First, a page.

Did you know there are different kinds of credit scores, but FICO scores are the ones most commonly used by 90% of top lenders? Odds are, if you apply for a loan or a credit card the lender’s going to take a peek at your FICO score.
But other credit scores can come into play when you need to borrow money. So what’s the difference between FICO vs. other credit scores? Let’s break it down:
In This Article
What's a FICO score anyway?
FICO credit scores were first developed by the Fair Isaac Corporation, which now just goes by FICO for short. These scores have been in use for more than two decades and as mentioned, FICO is the most commonly used credit score model.
FICO scores operate on a range from 300 to 850, with 300 being the lowest score possible and 850 being the highest score you can earn. Your scores are based on the information that’s reported to the three major credit bureaus: Equifax, Experian, and TransUnion. If you’ve ever seen a copy of your credit report, you’ve seen what FICO uses to generate your scores.
But how does the FICO credit score formula work? It’s broken down like this:
- Payment history: 35% of your score
- Credit utilization: 30% of your score
- Credit age: 15% of your score
- Credit mix: 10% of your score
- Credit inquiries: 10% of your score
FICO only uses these things to calculate your credit score. Other things, such as your age, income or where you work, don’t come into play.
What’s a good FICO score?
FICO scores aren’t all the same. In fact, there’s a big difference between having an 800 FICO score and a 600 FICO score when it comes to applying for loans or lines of credit.
Your score matters for two reasons. First, a higher score can make it easier to get approved for loans or credit lines. And second, the better your score, the better your interest rate is likely to be which means saving money.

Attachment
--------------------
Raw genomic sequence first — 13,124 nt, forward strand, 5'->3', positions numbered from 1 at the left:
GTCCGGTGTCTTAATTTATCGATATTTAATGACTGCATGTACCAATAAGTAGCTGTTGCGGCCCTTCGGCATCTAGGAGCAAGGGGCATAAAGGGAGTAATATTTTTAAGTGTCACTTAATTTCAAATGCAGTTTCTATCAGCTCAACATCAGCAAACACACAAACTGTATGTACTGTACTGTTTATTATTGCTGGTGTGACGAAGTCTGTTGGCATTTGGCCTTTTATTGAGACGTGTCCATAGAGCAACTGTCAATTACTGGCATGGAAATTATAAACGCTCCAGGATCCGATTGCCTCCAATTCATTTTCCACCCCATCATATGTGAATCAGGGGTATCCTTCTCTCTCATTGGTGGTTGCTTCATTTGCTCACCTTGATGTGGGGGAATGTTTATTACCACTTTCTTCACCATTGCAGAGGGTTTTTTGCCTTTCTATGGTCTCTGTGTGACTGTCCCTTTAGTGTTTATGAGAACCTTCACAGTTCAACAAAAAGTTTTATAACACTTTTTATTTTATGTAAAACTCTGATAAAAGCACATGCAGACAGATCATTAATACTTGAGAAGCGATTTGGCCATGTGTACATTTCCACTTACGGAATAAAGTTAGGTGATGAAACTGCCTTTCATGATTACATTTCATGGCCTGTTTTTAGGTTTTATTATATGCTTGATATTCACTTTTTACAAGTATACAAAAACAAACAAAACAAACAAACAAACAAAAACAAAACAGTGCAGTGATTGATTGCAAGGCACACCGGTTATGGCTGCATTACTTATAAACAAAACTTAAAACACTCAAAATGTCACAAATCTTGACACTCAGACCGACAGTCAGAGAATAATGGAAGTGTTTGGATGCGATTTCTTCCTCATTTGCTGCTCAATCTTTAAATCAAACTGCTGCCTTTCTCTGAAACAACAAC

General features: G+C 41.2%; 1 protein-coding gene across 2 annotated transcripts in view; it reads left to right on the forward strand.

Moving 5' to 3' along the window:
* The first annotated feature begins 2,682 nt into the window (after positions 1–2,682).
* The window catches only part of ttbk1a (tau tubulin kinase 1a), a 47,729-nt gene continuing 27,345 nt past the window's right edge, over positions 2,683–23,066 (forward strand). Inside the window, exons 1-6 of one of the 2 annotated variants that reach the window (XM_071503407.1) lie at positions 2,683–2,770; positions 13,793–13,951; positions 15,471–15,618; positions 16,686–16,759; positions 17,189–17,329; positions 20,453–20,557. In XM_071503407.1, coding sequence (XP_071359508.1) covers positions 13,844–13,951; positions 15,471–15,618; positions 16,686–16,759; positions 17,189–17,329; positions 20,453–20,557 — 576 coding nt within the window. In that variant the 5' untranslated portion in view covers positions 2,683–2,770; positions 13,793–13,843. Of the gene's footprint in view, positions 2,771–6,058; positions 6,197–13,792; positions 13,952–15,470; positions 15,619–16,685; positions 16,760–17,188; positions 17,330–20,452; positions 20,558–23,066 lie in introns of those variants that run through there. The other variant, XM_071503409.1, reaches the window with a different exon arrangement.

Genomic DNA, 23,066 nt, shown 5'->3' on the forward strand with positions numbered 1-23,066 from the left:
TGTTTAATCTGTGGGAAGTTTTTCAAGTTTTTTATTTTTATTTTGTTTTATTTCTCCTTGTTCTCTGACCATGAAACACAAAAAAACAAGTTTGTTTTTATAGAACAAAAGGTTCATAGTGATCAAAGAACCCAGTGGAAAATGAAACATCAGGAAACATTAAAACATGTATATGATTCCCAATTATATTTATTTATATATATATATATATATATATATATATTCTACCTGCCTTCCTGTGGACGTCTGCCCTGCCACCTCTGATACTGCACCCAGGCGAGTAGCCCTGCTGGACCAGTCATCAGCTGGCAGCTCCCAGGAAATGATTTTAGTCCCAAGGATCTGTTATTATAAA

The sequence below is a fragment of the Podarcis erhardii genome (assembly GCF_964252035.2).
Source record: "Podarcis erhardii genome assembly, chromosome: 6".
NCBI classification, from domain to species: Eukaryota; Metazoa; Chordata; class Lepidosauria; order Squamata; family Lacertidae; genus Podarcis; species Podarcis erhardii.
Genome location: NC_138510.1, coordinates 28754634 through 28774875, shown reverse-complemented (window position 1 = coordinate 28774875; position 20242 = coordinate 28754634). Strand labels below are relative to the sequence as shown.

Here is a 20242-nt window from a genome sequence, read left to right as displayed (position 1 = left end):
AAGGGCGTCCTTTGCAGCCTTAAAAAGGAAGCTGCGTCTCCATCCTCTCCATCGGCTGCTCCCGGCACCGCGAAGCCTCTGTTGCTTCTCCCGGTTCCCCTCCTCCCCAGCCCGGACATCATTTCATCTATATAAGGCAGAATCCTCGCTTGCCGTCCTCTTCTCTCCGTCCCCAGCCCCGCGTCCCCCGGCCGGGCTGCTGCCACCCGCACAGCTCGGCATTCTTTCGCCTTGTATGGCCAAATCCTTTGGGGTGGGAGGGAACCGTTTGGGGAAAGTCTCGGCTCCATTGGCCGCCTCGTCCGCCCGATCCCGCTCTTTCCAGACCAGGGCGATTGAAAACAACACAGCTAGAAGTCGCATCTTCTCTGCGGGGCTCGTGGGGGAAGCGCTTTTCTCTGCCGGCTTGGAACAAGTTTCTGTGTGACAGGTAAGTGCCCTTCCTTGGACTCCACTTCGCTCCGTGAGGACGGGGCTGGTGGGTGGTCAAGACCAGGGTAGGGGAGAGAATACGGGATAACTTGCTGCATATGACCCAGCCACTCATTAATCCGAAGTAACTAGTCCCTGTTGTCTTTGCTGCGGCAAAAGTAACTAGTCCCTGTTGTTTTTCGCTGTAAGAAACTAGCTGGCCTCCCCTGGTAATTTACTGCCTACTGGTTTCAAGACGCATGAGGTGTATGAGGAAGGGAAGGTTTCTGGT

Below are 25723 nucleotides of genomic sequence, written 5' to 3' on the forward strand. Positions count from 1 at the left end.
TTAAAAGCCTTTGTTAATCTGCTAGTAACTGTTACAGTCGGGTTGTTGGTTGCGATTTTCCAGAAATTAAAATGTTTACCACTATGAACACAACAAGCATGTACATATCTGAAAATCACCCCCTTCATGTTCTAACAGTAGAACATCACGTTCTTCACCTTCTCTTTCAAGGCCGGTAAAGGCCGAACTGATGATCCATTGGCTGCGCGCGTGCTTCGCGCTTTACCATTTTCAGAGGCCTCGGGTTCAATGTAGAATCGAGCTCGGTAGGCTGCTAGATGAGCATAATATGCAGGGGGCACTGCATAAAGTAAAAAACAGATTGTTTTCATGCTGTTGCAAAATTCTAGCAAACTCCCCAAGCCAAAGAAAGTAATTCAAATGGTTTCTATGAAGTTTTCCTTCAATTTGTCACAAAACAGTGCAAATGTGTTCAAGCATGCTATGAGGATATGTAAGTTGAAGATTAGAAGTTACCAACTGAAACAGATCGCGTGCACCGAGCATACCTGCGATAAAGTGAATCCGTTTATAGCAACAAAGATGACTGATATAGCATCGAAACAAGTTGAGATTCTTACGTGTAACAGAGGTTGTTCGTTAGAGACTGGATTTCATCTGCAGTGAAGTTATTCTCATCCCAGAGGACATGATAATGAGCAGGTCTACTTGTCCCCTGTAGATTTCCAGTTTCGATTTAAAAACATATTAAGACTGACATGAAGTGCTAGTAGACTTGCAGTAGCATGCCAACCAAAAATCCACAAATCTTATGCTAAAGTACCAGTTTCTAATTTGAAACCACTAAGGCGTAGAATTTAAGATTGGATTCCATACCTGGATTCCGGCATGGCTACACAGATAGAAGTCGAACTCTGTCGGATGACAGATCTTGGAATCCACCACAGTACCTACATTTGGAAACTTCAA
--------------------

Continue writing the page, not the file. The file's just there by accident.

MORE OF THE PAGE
In terms of what is a good FICO score, here’s how the different score ranges compare:
- 800-850: Exceptional credit
- 740-799: Very good
- 670-739: Good
- 580-669: Fair
- 300-579: Very poor
Based on this, “good” credit is a FICO score between 670 and 739. But the higher your score, the more favorable any loan or credit terms you qualify for are likely to be.
What other credit scores are there?
After FICO scores, VantageScore is probably the second most well-known credit scoring model. VantageScore was founded in 2006 as a joint effort between Equifax, Experian and TransUnion to provide a comprehensive credit scoring model for consumers.
Like FICO scores, VantageScore credit scores also operate on a range from 300 to 850, with 850 being considered a perfect score. And like FICO, VantageScore credit scores are based on the information from your credit reports. But the biggest difference lies in what information is used and how it’s weighted.
Here’s how VantageScore calculates scores
- Extremely influential: Total credit usage, balance and available credit
- Highly influential: Credit mix and experience
- Moderately influential: Payment history
- Less influential: Age of credit history
- Less influential: New accounts
Right away, you can see that in terms of FICO scores vs. VantageScore, FICO scores place more emphasis on payment history while VantageScore looks more at how much of your credit limit you’re using and what types of credit you have.
Newer versions of VantageScore also rely on the use of trended data, which is how you manage credit and debt over time.
What’s a good VantageScore?
Wondering if there’s a difference in what’s a good VantageScore vs. what’s a good FICO score? Since these are two different credit score models, there is some variation in what VantageScore considers to be good credit.